SIP can run over both TCP and UDP. Clearly UDP is an unreliable protocol, and so in this case SIP must provide its own reliability, which it does by retransmission. So why run SIP over UDP when TCP provides reliability for free?
In truth, this reliability is not ``for free''. When you use TCP, you use a general purpose reliable transport protocol, and you get TCP's concept of what reasonable retransmission timeouts are. TCP is also totally reliable - once data is put into a TCP connection, it will eventually come out the other end unless the connection is terminated. Sometimes this isn't what we want, because old data has been superseded by new data, and if the old data hasn't got there yet, we no longer want it to be delivered. In short, UDP allows the SIP applications to control the timing and reliability, or so it gives improved performance to this kind of signalling protocol.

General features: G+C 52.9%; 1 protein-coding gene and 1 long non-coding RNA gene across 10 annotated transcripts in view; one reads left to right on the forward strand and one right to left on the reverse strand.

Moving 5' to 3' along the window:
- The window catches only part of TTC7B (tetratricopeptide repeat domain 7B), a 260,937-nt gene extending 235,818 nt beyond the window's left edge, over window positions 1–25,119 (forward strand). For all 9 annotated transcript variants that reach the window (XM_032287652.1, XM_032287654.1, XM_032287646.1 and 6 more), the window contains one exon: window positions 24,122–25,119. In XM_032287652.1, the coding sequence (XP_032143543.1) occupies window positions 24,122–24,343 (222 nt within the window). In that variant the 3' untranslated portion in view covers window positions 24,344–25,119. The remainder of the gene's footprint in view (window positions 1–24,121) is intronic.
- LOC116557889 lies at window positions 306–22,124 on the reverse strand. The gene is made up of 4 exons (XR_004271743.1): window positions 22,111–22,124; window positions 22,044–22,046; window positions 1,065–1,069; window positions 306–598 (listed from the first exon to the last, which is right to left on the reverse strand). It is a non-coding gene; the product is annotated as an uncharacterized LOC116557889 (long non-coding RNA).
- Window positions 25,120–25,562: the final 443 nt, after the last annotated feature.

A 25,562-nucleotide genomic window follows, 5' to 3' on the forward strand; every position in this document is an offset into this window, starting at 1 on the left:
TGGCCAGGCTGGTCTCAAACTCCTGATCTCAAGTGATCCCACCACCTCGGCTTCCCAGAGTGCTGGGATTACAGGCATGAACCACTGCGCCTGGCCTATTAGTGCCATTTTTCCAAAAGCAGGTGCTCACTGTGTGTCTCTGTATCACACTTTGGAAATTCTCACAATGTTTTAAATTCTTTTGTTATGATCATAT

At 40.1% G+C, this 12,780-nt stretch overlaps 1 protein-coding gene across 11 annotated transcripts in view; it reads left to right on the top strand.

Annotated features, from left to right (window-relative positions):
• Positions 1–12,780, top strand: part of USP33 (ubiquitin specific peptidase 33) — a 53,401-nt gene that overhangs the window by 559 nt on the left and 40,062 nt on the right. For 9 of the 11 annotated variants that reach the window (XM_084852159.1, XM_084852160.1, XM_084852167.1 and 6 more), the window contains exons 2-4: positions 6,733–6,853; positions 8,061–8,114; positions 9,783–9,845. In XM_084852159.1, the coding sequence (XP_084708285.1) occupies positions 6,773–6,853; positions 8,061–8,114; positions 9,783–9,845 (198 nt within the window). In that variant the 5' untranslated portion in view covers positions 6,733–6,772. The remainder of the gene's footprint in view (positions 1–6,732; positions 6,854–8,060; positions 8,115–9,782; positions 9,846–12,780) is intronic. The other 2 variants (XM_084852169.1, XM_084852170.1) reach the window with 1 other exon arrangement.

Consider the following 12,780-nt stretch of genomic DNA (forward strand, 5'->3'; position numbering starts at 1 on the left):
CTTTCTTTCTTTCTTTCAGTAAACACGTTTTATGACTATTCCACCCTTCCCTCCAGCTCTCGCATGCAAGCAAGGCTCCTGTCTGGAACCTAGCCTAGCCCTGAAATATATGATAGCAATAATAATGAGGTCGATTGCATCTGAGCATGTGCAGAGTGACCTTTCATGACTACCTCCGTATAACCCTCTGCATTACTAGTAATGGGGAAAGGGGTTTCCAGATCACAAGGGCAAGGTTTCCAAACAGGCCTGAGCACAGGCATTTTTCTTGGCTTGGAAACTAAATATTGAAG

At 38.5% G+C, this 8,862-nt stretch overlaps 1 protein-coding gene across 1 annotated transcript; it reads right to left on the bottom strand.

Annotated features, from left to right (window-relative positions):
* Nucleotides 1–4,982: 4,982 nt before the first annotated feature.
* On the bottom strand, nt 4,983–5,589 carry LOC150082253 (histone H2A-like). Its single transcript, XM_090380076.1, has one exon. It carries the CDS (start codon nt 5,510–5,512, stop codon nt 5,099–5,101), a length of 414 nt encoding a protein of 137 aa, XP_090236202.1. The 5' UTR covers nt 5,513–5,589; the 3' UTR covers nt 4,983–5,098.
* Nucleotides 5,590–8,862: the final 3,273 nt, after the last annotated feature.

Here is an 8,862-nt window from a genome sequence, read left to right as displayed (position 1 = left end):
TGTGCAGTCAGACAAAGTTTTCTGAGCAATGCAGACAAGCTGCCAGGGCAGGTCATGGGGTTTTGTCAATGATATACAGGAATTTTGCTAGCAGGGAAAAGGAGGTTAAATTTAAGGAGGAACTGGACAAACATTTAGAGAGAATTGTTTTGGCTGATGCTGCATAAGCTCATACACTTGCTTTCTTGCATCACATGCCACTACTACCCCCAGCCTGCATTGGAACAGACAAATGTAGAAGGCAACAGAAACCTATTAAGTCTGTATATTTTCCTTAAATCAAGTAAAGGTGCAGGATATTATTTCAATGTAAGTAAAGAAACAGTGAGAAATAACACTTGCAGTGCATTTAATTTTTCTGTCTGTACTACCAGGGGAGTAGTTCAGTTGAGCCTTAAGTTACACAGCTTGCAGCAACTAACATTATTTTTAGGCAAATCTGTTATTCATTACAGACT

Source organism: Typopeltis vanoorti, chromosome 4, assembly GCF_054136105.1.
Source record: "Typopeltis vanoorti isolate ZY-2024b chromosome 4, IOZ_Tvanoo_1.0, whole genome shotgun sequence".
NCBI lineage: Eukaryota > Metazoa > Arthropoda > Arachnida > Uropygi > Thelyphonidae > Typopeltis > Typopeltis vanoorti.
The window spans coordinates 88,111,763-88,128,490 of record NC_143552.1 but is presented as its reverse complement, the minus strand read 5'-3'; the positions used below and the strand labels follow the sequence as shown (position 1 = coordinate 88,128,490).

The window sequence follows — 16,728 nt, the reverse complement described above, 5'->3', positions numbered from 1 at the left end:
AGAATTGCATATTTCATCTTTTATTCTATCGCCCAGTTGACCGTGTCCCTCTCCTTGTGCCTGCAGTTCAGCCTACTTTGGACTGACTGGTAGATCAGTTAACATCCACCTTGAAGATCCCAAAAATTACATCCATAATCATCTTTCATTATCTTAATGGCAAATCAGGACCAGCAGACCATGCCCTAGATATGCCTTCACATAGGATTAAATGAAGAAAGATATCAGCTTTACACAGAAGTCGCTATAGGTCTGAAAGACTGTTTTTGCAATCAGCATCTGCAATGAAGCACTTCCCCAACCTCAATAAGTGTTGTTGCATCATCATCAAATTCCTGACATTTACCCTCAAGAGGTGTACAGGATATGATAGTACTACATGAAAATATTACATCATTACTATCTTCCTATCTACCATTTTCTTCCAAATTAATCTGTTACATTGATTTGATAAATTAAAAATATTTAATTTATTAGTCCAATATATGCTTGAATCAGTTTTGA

In addition, when SIP uses UDP, a proxy server may be stateless - a SIP request can be relayed without leaving behind state in the proxy because any response the request later generates contains (in its Via fields) all the information needed for the proxy to get these responses back to the caller's client application. This allows very large proxy servers to be built - if these servers used TCP, they would have to maintain TCP connection state for all calls, and this would make very large proxy servers a difficult proposition.
Why then support TCP at all? The primary reason is that many firewalls do not allow UDP traffic to pass whereas it is relatively simple to configure them to pass SIP traffic to an internal server which may then open a hole in the firewall for the relevant RTP traffic. Eventually though we expect firewalls to be SIP proxies, and we envisage that SIP over TCP will not be widely used.
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